Postcard from Romerillo, Chiapas, Mexico: Day of the Dead Mudfest

As the cab climbed higher into the towering pines lining the uncomfortably curvaceous road, the sides of which plunged into deep valleys below, the climate changed. Suddenly we were in a world shrouded by clouds spitting mist. And they must have done a lot more than spit last night because the unpaved area we reached was oozing mud.

Romerillo only has about 1,300 residents, and they seemingly all have family visiting for their Day of the Dead festivities this weekend because Chamulans were everywhere.

While some indigenous communities of Mexico lay out family feasts on the graves of their departed relatives, the residents of Romerillo lay out a whole fiesta. A Ferris wheel, merry-go-rounds, typical carnival games, food booths. They all crowd right up next to the outermost graves. Perfect bait for enticing ninos lost back for a family reunion.

And, plenty of locals crowding amongst the plots to offer you fruit, pan de muerto, flowers and posh – a potent cane version of moonshine that will have incapacitated many before day’s end – if you arrive ill-prepared to honor the dead. And, of course, Coca-Cola. A colorful band marched through the mud out into the midst of the cemetery as arriving families removed the boards to allow those underneath to escape and join the fiesta.

We arrived guideless and standing a head or two taller than anyone else around. Call us quite conspicuous as we were jostled by the crowds trying to maintain balance on the slip-and-slide grounds. Not another tourist was spotted during our visit. Given the Chamulans’ known antipathy for photographers, we were rather camera-timid. Plus, the clouds touching the ground limited visibility. But there are plenty of other photographs available on the internet of sunnier events.

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Chamulan men and women wear black or white garments made of long, combed sheep wool. Unprepared for the drop in temperature, I found myself envious of that wool until I looked down at their feet. The women had on warm, wooly skirts, but generally were wearing open sandals. Their wet toes with mud packed in between them must have been freezing.

As it was, the mud sucked on my slip-ons with every step, as though trying to consume them. But we were able to lift our lodo-laden shoes into the poor driver’s cab and head back down to a toastier casa. No posh to warm or obliterate our innards, but a nice bottle of red wine in a restaurant awaited.

My shoes are drying in the sun, while my toes are tucked warmly into comfy slippers.

Postcard from San Juan Chamula, Chiapas, Mexico: Grooming Graves to Welcome Back the Dead

Hallowmas, or All Saints Day, is such a convenient make-up day for Catholics. There are so many saints, some have been forgotten. November 1 represents a time to remember all of them in one powerful group prayer.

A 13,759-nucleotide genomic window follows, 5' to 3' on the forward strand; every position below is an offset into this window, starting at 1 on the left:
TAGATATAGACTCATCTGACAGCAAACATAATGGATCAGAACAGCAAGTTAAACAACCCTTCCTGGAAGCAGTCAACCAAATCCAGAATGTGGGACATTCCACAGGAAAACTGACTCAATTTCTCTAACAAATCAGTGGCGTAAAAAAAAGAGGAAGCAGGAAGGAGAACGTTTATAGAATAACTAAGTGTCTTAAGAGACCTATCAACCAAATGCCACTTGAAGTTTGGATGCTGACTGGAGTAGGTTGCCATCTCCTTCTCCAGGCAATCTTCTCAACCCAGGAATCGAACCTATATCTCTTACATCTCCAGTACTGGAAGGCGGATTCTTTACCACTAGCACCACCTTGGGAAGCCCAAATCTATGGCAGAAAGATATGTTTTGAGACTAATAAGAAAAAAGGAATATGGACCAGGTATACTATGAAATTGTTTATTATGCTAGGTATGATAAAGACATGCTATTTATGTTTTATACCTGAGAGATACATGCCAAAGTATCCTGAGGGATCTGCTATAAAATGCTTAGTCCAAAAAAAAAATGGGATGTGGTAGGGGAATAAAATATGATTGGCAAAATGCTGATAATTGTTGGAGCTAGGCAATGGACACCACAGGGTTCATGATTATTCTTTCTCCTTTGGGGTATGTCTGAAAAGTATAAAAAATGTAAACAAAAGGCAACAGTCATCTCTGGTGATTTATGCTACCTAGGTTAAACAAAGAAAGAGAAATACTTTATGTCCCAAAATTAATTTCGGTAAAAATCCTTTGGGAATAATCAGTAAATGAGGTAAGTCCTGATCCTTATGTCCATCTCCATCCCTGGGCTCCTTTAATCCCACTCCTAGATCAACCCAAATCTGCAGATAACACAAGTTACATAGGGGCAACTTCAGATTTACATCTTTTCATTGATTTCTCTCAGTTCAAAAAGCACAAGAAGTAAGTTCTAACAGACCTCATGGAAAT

The following day, All Souls Day, is ideal for praying for all the departed, particularly those who escaped hell but were not quite good enough to have Saint Peter throw out the welcome mat – those poor souls stuck in limbo or purgatory.

For many of the indigenous people of Mexico, Catholicism is but a recent thin veneer topping centuries of ancient Mayan beliefs. We are in the heart of that land. November 1 is celebrated as Dia de los Inocentes, a time to communicate with all the small children your family might have lost. November 2 is Dia de los Muertos, or Day of the Dead.

While a small number of Americans hold séances to try to entice loved ones back for a visit, most Americans shrink away from the thought of inviting ghosts back to be part of our lives. But here, families devote much time and energy to cleaning their ancestors’ graves in preparation for decorating them with items to entice the departed back to earth.

This past Sunday, we viewed some of these efforts outside a church that burned long ago. A band played spirited music outside the front of the ruins to entertain those hard at work and those lying underground.

Please excuse the quality of these photographs, but San Juan Chamula operates under its own set of laws. And one of these is you are not allowed to take photographs in its churches or close-ups of any people without permission, rarely extended by the city’s elders (more later). Violators will have cameras confiscated, or worse.

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Throughout San Juan’s valley, patches of marigolds are squeezed tightly amongst rows of corn. The marigolds will be harvested for the graves to help guide the dead to earth.

The sincerity of all the preparations is critical because one would not want the dead to feel inadequately welcomed, particularly because they can impact one’s prosperity throughout the coming year.